Keeping the summer sun out and the winter sun in has figured prominently among the tasks of architecture ever since antiquity. As Aeschylus said, “only primitives and barbarians lack knowledge of houses turned to face the winter sun,” and he’d never even lived through a Chicago winter. Two and a half millennia later, in the suburb of Schaumburg, Illinois, the architect Paul Schweikher built a house not just turned to face the winter sun, but ingeniously and elegantly designed naturally to stay warm in the cold months and cool in the hot months. Architectural design educator Stewart Hicks explains how in the video above, an introduction to what’s now known as the Paul Schweikher House and Studio.
What will strike most visitors to the Schweikher House, which now operates as a museum, has less to do with its comfortable temperatures than with its look and feel. “The house doesn’t give all its secrets away at once,” says the site of design and furnishing company Trystcraft.
“Instead, the visitor is teased with hints that lead you under and past a carport, along a long board and batten wall around the perimeter of a lush courtyard with a magnificent tree — providing a wonderful contrast to the linearity of the structures surrounding it.” This “entry sequence” also introduces the house’s main materials: brick, most visibly, but also redwood now weathered to “a range of beautiful dark browns and grays.”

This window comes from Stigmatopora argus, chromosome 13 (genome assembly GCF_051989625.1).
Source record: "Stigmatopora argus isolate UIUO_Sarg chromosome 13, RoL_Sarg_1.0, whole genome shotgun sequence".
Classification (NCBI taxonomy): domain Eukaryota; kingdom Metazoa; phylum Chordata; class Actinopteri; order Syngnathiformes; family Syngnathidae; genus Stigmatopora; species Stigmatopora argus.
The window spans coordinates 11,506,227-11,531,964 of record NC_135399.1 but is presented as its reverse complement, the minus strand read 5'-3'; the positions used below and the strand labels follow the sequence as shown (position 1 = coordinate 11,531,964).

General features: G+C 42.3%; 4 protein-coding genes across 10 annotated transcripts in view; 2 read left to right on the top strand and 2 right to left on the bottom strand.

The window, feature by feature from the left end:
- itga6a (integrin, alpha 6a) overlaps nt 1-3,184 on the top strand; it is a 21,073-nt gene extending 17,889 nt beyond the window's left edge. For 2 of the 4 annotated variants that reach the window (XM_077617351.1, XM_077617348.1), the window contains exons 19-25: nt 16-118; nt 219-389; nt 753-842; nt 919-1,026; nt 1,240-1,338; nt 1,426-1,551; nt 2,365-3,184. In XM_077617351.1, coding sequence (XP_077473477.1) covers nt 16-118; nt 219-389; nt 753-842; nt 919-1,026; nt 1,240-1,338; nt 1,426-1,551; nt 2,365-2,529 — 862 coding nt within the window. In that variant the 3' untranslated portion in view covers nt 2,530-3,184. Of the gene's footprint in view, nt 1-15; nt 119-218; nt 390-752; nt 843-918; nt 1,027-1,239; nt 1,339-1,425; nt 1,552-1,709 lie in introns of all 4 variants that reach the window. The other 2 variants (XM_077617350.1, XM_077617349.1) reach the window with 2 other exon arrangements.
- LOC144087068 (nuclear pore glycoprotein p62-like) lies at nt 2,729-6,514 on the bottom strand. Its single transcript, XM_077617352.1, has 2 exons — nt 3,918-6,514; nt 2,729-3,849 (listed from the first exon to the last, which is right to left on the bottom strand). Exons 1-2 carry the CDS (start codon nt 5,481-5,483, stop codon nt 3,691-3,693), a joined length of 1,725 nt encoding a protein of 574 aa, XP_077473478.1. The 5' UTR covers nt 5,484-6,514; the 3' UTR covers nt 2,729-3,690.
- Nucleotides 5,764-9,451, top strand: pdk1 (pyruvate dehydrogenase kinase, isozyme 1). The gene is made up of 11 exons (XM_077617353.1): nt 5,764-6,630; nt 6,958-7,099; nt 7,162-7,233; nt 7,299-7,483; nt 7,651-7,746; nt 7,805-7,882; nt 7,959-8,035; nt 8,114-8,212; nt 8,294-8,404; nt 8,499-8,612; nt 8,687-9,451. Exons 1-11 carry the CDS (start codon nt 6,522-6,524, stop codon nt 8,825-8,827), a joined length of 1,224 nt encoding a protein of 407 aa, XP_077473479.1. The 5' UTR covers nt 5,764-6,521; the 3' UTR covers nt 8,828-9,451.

Schweikher used these materials and others to construct what Hicks calls a “direct gain passive solar system,” whose openings and overhangs are “positioned so that it lets in winter sun, while blocking the summer sun,” which beats down at a slightly different angle. “Elevated, operable openings on the other side of the building allow warm air to rise, and draw in air from outside,” in addition to other features that maintain a temperate interior climate without the use of any electrical or even mechanical apparatus. Having designed this residence for himself and his wife in 1937 put him on the vanguard of what would later be recognized as the American interpretation of mid-century modernism, as well as what’s now called “solar home” building technology. Arguably, Schweikher’s techniques are even more valuable today: the climate may change, after all, but the sun’s seasonal angles stay the same.
Based in Seoul, Colin Marshall writes and broadcasts on cities, language, and culture. His projects include the Substack newsletter Books on Cities, the book The Stateless City: a Walk through 21st-Century Los Angeles and the video series The City in Cinema. Follow him on Twitter at @colinmarshall or on Facebook.